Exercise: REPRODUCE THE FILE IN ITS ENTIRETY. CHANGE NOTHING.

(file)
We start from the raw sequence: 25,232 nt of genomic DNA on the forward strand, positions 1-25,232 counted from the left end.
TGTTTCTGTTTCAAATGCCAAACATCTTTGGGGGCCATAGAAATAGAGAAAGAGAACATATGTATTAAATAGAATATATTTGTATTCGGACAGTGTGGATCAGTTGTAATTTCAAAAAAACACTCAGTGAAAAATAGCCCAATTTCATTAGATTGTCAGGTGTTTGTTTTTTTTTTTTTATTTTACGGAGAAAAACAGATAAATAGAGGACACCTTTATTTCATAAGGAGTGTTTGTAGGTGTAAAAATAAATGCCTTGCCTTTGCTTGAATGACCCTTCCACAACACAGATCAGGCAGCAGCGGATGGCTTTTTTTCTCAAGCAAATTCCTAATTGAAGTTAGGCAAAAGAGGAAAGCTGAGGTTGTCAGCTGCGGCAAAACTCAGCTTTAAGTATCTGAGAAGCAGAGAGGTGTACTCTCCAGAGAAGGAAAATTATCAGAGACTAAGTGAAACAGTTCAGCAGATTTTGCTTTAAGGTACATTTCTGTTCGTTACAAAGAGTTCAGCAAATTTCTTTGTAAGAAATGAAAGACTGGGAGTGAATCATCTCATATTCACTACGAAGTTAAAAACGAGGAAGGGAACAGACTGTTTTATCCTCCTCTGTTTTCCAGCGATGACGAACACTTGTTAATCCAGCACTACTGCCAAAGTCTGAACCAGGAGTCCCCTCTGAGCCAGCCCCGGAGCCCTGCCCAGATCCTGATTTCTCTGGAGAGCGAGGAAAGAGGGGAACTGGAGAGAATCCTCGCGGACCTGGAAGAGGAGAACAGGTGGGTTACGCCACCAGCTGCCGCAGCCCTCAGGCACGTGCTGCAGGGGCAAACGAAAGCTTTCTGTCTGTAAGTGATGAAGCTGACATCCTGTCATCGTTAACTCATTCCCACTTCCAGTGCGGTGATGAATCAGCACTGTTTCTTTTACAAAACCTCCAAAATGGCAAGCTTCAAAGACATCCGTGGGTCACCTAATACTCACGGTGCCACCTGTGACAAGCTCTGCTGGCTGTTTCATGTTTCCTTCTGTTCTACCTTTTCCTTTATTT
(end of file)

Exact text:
We start from the raw sequence: 25,232 nt of genomic DNA on the forward strand, positions 1-25,232 counted from the left end.
TGTTTCTGTTTCAAATGCCAAACATCTTTGGGGGCCATAGAAATAGAGAAAGAGAACATATGTATTAAATAGAATATATTTGTATTCGGACAGTGTGGATCAGTTGTAATTTCAAAAAAACACTCAGTGAAAAATAGCCCAATTTCATTAGATTGTCAGGTGTTTGTTTTTTTTTTTTTATTTTACGGAGAAAAACAGATAAATAGAGGACACCTTTATTTCATAAGGAGTGTTTGTAGGTGTAAAAATAAATGCCTTGCCTTTGCTTGAATGACCCTTCCACAACACAGATCAGGCAGCAGCGGATGGCTTTTTTTCTCAAGCAAATTCCTAATTGAAGTTAGGCAAAAGAGGAAAGCTGAGGTTGTCAGCTGCGGCAAAACTCAGCTTTAAGTATCTGAGAAGCAGAGAGGTGTACTCTCCAGAGAAGGAAAATTATCAGAGACTAAGTGAAACAGTTCAGCAGATTTTGCTTTAAGGTACATTTCTGTTCGTTACAAAGAGTTCAGCAAATTTCTTTGTAAGAAATGAAAGACTGGGAGTGAATCATCTCATATTCACTACGAAGTTAAAAACGAGGAAGGGAACAGACTGTTTTATCCTCCTCTGTTTTCCAGCGATGACGAACACTTGTTAATCCAGCACTACTGCCAAAGTCTGAACCAGGAGTCCCCTCTGAGCCAGCCCCGGAGCCCTGCCCAGATCCTGATTTCTCTGGAGAGCGAGGAAAGAGGGGAACTGGAGAGAATCCTCGCGGACCTGGAAGAGGAGAACAGGTGGGTTACGCCACCAGCTGCCGCAGCCCTCAGGCACGTGCTGCAGGGGCAAACGAAAGCTTTCTGTCTGTAAGTGATGAAGCTGACATCCTGTCATCGTTAACTCATTCCCACTTCCAGTGCGGTGATGAATCAGCACTGTTTCTTTTACAAAACCTCCAAAATGGCAAGCTTCAAAGACATCCGTGGGTCACCTAATACTCACGGTGCCACCTGTGACAAGCTCTGCTGGCTGTTTCATGTTTCCTTCTGTTCTACCTTTTCCTTTATTT